Niccolo Paganini (1782-1840) was born in Genua, Italy. He got his first violin lessons from his father and a short period later, he was taught by the best teachers of Genua. When he took off to Parma at the age of 13 to study music, he appeared so skilled that no teacher could add anything to it. Slightly disappointed, the young Niccolo started self-study, developing his virtuosity that some characterized as “diabolical”.
After a brief period as court musician at the court of Elisa Bacciocchi, Napoleon’s sister in Lucca, Paganini decided to become a free-lance musician and started a tour all over Europe that yielded him riches and fame. His lifestyle was exorbitant, he spent money faster than he could earn it. For instance, he was a passionate gambler and even tried to open a casino in Paris. Paganini passed away in Nice after a wild life, not far away from Monte Carlo that would turn into a gambler’s paradise (in combination with hell, of course) later.
Paganini’s playing talents were appraised more than his gift for composition. He wrote 24 Caprices for violin that were so difficult that no one except Paganini himself could play them. That gave rise to the rumour that he had a pact with the devil. Obviously, this was nonsense. A special abnormality in the joints of his fingers enabled him to execute the “diabolical” double stops.
Paganini was an excellent guitarist, his Sonatas for Violin and Guitar being a perfect example. He had a repertoire for solo guitar as well, including the 43 Ghiribizzi and the 37 Sonatas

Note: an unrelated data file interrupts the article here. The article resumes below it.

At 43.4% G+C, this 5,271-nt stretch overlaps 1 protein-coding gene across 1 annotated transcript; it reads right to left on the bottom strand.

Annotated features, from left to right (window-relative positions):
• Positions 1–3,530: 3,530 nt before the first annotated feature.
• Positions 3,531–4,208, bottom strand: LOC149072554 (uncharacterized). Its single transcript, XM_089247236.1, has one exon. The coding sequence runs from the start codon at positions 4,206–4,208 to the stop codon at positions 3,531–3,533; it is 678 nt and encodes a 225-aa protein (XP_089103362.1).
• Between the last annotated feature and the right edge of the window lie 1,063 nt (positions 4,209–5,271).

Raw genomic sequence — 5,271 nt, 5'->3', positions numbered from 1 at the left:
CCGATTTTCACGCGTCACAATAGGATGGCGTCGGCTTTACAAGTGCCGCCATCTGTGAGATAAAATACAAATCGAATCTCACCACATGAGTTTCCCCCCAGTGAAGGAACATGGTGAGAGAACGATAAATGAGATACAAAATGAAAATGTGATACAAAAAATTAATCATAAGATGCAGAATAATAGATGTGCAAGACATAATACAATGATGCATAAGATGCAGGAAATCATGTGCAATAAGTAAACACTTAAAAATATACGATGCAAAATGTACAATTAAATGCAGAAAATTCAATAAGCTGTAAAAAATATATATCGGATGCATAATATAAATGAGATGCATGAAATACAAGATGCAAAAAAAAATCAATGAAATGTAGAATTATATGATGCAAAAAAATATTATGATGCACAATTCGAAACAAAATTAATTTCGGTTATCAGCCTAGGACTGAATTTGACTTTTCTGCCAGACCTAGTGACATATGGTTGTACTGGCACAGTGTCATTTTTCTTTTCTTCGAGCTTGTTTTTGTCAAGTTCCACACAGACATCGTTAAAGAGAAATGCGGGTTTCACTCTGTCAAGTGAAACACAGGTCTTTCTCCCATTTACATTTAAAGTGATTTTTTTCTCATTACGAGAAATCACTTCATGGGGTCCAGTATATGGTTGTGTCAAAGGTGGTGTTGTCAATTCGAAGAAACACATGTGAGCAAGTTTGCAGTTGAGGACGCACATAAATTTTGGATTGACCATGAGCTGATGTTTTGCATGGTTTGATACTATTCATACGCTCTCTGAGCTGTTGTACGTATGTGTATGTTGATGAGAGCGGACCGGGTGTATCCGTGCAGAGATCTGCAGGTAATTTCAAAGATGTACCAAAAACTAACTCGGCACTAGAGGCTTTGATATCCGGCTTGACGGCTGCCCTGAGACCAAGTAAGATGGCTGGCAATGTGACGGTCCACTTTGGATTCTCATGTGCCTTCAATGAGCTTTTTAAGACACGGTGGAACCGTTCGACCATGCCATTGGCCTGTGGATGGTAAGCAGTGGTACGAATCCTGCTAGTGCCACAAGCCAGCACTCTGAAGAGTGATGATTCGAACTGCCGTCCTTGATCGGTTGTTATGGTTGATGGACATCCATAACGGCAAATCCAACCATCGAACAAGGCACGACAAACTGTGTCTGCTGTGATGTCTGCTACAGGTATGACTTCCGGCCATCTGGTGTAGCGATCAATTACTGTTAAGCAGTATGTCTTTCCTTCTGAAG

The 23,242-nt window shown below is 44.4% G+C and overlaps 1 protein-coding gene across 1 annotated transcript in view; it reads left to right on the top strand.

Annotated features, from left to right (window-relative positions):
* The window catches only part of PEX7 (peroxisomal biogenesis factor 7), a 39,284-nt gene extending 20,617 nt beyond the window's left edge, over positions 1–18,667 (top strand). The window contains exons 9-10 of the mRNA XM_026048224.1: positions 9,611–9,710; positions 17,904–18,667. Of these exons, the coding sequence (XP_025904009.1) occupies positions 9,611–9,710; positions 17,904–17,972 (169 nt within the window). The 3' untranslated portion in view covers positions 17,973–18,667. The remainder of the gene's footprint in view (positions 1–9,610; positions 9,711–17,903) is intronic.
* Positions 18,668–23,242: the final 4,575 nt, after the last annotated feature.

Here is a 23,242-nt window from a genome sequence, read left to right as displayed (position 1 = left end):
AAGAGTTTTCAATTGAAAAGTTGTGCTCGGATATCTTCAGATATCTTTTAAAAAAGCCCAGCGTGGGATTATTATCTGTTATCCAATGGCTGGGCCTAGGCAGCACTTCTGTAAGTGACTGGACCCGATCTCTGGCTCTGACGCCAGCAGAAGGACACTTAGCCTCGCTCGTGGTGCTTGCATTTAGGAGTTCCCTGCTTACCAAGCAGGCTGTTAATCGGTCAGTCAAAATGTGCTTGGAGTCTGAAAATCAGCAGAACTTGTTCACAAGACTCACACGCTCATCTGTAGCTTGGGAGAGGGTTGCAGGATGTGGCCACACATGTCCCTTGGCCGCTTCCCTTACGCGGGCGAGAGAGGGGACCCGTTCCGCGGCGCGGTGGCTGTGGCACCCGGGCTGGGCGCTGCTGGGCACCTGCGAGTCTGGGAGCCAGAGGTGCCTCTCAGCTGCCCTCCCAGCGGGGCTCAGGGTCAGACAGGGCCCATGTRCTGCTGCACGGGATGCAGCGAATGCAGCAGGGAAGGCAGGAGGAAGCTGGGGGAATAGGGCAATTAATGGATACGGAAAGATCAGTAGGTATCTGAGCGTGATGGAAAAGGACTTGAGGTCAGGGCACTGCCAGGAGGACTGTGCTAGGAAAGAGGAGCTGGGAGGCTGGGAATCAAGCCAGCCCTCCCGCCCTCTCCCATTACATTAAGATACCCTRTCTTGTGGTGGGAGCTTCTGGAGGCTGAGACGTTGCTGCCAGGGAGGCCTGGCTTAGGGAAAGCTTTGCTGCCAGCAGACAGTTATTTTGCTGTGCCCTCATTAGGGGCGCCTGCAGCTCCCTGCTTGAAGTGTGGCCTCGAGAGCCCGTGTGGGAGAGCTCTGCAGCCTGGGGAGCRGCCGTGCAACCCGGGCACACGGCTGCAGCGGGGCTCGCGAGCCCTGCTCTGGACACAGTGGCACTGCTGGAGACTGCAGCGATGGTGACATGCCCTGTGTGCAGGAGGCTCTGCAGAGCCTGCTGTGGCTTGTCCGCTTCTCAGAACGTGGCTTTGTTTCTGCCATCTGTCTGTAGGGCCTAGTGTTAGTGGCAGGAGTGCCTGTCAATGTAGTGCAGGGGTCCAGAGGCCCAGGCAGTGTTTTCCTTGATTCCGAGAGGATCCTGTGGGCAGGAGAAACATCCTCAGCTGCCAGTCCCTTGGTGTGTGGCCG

A Ghiribizzo is a musical pleasantry. Paganini wrote 43 Ghiribizzi for an unknown Neapolitan girl. Normally Paganini’s guitar works are packed with technical difficulties and painful stretches (his fingers were sooo long), but in this set he checked himself. He succeeded to write pieces with a strong musical idea and some Paganinian virtuosity nevertheless.
Paganini noted down his pieces in a number of manuscripts. Obviously, there are inaccuracies and interpretation problems with quick hand writing, particularly because Paganini did not write down all variations and improvisations.
The Italian Giuseppe Gazzeloni has interpreted and edited a great deal of Paganini’s manuscripts for more or less modern notation. This is no limitation for the player to take the well-founded freedom of improvisation for Paganini’s music, like you hear with the performances of Pavel Steidl. For his version, Gazzeloni used the conventional 19th century notation that has some ambiguities concerning the duration of simultaneous notes, particularly the bass lines. I have tried to make a clear separation for these bass lines as a playing aid for myself. I guess it is not up to musicological standard, but it helps me out.
Ghiribizzi 1 – 21
Ghiribizzi 22 – 43
A page with movements from the Sonatas by Niccolo Paganini. He composed 37 little Sonatas that include two movements. The Grande Sonata features the classical three movements